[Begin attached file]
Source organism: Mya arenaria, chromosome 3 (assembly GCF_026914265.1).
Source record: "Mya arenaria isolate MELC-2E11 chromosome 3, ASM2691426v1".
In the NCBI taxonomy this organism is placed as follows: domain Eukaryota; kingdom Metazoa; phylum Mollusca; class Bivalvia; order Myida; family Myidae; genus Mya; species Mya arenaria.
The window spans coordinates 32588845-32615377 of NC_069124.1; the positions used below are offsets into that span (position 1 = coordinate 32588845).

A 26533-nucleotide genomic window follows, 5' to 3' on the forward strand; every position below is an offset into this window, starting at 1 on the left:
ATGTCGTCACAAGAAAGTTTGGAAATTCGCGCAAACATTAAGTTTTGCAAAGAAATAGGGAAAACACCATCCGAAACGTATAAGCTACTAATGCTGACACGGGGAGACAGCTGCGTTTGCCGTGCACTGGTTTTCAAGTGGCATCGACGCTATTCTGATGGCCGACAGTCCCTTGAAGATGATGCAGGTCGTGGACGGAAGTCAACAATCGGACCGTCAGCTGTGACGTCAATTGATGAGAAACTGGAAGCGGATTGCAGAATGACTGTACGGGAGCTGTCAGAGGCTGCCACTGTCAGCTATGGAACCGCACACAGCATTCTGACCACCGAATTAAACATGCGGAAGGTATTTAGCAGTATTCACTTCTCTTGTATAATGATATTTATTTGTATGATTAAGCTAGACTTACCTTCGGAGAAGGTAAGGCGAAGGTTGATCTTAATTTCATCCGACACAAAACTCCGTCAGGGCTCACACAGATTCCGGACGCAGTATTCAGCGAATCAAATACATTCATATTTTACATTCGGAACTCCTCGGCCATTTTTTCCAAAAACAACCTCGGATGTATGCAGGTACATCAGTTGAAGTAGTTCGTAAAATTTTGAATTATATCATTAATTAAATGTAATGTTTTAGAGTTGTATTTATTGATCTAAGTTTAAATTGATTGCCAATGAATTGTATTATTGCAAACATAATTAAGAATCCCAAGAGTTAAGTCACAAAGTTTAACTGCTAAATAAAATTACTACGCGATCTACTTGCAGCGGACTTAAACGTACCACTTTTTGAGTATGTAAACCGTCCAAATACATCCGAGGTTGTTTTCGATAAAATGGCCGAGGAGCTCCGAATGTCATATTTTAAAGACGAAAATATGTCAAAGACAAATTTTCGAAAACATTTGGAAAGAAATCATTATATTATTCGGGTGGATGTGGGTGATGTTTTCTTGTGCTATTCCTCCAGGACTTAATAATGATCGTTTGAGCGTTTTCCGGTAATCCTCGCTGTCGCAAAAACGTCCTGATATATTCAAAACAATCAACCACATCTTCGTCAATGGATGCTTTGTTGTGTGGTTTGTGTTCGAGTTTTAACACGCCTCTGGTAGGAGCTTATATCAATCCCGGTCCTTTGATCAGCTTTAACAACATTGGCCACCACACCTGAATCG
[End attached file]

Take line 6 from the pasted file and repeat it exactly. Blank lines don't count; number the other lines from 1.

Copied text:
ATGTCGTCACAAGAAAGTTTGGAAATTCGCGCAAACATTAAGTTTTGCAAAGAAATAGGGAAAACACCATCCGAAACGTATAAGCTACTAATGCTGACACGGGGAGACAGCTGCGTTTGCCGTGCACTGGTTTTCAAGTGGCATCGACGCTATTCTGATGGCCGACAGTCCCTTGAAGATGATGCAGGTCGTGGACGGAAGTCAACAATCGGACCGTCAGCTGTGACGTCAATTGATGAGAAACTGGAAGCGGATTGCAGAATGACTGTACGGGAGCTGTCAGAGGCTGCCACTGTCAGCTATGGAACCGCACACAGCATTCTGACCACCGAATTAAACATGCGGAAGGTATTTAGCAGTATTCACTTCTCTTGTATAATGATATTTATTTGTATGATTAAGCTAGACTTACCTTCGGAGAAGGTAAGGCGAAGGTTGATCTTAATTTCATCCGACACAAAACTCCGTCAGGGCTCACACAGATTCCGGACGCAGTATTCAGCGAATCAAATACATTCATATTTTACATTCGGAACTCCTCGGCCATTTTTTCCAAAAACAACCTCGGATGTATGCAGGTACATCAGTTGAAGTAGTTCGTAAAATTTTGAATTATATCATTAATTAAATGTAATGTTTTAGAGTTGTATTTATTGATCTAAGTTTAAATTGATTGCCAATGAATTGTATTATTGCAAACATAATTAAGAATCCCAAGAGTTAAGTCACAAAGTTTAACTGCTAAATAAAATTACTACGCGATCTACTTGCAGCGGACTTAAACGTACCACTTTTTGAGTATGTAAACCGTCCAAATACATCCGAGGTTGTTTTCGATAAAATGGCCGAGGAGCTCCGAATGTCATATTTTAAAGACGAAAATATGTCAAAGACAAATTTTCGAAAACATTTGGAAAGAAATCATTATATTATTCGGGTGGATGTGGGTGATGTTTTCTTGTGCTATTCCTCCAGGACTTAATAATGATCGTTTGAGCGTTTTCCGGTAATCCTCGCTGTCGCAAAAACGTCCTGATATATTCAAAACAATCAACCACATCTTCGTCAATGGATGCTTTGTTGTGTGGTTTGTGTTCGAGTTTTAACACGCCTCTGGTAGGAGCTTATATCAATCCCGGTCCTTTGATCAGCTTTAACAACATTGGCCACCACACCTGAATCG